May 14 2019

Town Meeting Approves $141 Million FY20 Budget

By: Rich Hosford

Burlington Town Meeting approved the FY2020 after a somewhat lengthy discussion during the first night of the Annual May Town Meeting on Monday.

 

In total the budget is roughly $141 million and came out to be a 3.9 percent rise over the FY19 budget. This was slightly over the goal laid out at the beginning of the process of a 3.5 percent increase. The extra funds that pushed the budget over the goal were attributed to a new school busing contract that was a significant increase over the last one.

 

As is customary, Town Administrator Paul Sagarino gave a report at the top of the budget discussion. He said the town finances were doing well and that thanks to the growth Burlington has seen in the last decade or so the town’s commercial properties are able to keep residential taxes on the lower end. He pointed out that the value of the town is 61.3 percent residential and 38.7 percent commercial the tax levy is 37.9 percent residential and 62.1 percent commercial.

 

“We like to say one-third of the value is commercial but it pays for two-thirds of the tax levy,” he said. “That is a unique thing about Burlington - on average other towns’ commercial sectors account for only 18 percent of the tax levy.”

 

Sagarino also said that the budget is far below the state’s legal limit under Proposition 2 1/2.

 

We could have spent $11 million more without an override vote or anything like that,” he said. “It’s a good reserve for the town and shows this body has shown a lot of restraint in spending over the years.”

 

The majority of department had their budgets approved with little or no discussion. Others, however, received questions from Town Meeting members about some of their specifics.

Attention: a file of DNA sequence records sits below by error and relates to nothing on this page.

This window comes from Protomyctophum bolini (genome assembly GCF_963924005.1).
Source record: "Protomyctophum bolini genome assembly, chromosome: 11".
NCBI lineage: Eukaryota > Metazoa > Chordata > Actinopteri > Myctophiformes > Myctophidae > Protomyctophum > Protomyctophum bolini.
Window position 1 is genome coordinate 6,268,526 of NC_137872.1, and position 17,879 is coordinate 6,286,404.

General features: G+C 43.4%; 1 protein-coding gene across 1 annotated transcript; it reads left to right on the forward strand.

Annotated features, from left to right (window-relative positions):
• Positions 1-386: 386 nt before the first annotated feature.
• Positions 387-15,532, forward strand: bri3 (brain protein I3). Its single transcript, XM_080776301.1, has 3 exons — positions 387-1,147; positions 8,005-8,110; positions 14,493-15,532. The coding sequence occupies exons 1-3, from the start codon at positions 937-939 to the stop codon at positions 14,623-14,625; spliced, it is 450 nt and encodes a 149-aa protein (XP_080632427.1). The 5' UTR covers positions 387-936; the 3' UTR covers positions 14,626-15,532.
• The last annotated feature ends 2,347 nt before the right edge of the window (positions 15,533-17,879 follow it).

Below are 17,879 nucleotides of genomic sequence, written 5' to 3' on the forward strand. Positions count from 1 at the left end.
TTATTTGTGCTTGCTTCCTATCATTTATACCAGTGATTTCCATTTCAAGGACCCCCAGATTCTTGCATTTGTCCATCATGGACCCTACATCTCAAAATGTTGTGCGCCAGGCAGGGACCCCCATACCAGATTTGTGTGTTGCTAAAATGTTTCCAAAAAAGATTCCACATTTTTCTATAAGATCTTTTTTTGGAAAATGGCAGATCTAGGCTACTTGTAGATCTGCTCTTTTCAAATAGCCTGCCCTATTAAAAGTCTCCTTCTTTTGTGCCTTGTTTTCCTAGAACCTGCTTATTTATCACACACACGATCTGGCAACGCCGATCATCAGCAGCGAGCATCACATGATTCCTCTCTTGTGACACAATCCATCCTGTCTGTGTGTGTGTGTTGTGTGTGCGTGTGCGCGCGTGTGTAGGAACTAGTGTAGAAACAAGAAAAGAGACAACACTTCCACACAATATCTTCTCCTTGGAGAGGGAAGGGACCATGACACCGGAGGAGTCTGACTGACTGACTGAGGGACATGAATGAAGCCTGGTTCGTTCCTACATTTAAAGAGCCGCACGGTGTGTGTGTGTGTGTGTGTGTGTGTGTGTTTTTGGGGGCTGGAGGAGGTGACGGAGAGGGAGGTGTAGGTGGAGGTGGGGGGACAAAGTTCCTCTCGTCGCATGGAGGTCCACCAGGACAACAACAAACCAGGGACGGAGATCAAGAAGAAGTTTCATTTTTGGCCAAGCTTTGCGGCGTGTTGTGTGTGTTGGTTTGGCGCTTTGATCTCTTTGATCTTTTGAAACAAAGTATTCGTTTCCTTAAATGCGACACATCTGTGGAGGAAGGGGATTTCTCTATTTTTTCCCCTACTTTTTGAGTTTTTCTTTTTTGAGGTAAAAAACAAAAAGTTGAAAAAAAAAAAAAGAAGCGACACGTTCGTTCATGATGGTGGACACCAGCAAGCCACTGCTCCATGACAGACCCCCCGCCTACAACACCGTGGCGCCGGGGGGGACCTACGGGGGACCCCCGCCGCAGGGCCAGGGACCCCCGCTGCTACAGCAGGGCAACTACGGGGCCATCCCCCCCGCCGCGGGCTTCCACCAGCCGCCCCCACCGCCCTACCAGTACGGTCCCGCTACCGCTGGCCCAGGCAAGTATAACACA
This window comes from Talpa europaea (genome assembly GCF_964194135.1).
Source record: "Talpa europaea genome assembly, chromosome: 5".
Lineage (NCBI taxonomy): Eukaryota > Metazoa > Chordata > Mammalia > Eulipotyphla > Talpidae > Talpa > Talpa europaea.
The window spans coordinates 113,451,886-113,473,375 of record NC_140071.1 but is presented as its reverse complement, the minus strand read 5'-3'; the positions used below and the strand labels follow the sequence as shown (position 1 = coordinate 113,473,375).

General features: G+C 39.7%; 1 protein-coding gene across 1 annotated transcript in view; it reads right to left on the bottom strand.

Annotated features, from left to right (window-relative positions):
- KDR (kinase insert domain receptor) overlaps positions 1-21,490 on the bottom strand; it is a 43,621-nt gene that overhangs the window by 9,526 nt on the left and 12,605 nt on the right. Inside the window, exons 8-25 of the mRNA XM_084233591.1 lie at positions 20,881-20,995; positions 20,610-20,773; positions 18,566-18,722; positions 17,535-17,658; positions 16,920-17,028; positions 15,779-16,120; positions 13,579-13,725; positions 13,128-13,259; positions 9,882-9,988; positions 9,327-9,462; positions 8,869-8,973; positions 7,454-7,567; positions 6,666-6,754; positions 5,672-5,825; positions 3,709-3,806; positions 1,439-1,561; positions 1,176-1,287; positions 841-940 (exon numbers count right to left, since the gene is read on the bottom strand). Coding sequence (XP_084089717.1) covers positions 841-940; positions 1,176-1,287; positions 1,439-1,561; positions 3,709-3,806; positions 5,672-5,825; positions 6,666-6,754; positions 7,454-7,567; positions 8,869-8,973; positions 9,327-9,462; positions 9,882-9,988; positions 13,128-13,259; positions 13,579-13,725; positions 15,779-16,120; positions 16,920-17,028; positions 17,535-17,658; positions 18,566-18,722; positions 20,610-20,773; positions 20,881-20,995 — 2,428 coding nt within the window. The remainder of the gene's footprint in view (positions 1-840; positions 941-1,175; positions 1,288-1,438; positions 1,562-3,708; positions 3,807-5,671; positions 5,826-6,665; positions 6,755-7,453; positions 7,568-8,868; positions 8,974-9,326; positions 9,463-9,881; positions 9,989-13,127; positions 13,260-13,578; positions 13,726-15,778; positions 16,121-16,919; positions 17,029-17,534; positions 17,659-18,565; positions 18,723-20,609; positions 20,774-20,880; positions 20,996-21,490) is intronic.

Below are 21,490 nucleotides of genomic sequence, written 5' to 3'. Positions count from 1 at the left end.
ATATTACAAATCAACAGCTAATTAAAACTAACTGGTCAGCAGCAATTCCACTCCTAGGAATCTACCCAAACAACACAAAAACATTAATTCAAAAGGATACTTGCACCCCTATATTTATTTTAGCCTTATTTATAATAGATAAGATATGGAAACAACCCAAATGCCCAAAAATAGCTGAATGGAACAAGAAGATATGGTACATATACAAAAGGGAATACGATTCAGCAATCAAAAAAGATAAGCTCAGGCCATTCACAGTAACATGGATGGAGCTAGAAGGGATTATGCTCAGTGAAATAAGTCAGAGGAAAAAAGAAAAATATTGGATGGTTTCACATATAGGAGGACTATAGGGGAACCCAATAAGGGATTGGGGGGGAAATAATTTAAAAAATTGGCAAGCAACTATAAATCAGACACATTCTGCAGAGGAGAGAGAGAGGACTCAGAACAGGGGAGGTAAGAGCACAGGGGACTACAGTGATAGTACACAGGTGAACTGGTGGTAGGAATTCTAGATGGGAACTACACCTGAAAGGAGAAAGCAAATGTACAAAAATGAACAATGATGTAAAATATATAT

The biggest discussion centered around the School Department budget of $65,702,739, which was higher than originally reported in the budget books distributed to Town Meeting members due to the aforementioned busing contract.

 

Town Meeting member Matt Frost asked why the department has had a consistent four to five percent increase over the past few years while enrollment, he argued, is likely rising at a lower rate.

 

Superintendent Eric Conti said that cost factors are not only attributed to how many students are in a district but what students need to succeed. For example, he said, the number of students who have a first language other than English has increased in the last decade.

 

“While our enrollment isn’t necessary rising, our student population has been growing in diversity in over the last 10 years,” he said. “We have over 50 languages spoken in the district and we’re asking for an English language learning teacher.”

 

Conti said the district has also seen a rise in the number of students with special education needs that contribute to the rise in special education costs.

 

There were also questions about the bus contract, especially around the fact that the school only received one bid during the process. Some members said the lack of competitive bids was a problem that should be addressed.  

 

Conti said the department solicited more bids but only received the one. He further said that in the last couple of years there have been 30 new transportation contracts made with school departments in the state and that Burlington’s, while higher than the last 5-year contract, was the third lowest in the state.

 

“We felt it was competitive,” he said.

 

There were also questions about the Council of Aging increasing the part-time salary and contracted services line items.

 

CoA Director Marge McDonald said they are increasing the hours of one outreach worker from 19 to 23 and temporarily funding another that was being paid by a grant while they re-apply for grant money. Some members questioned whether it would be better to hire another part-time worker with shorter hours since increasing the first to 23 makes them eligible for some benefits from the town. McDonald said they had some outreach workers that worked short hours but it didn’t work out as well as people who can spend more time in the field and are able to make better relationships with the seniors they service.

 

 

Click Here to see the full budget.

 
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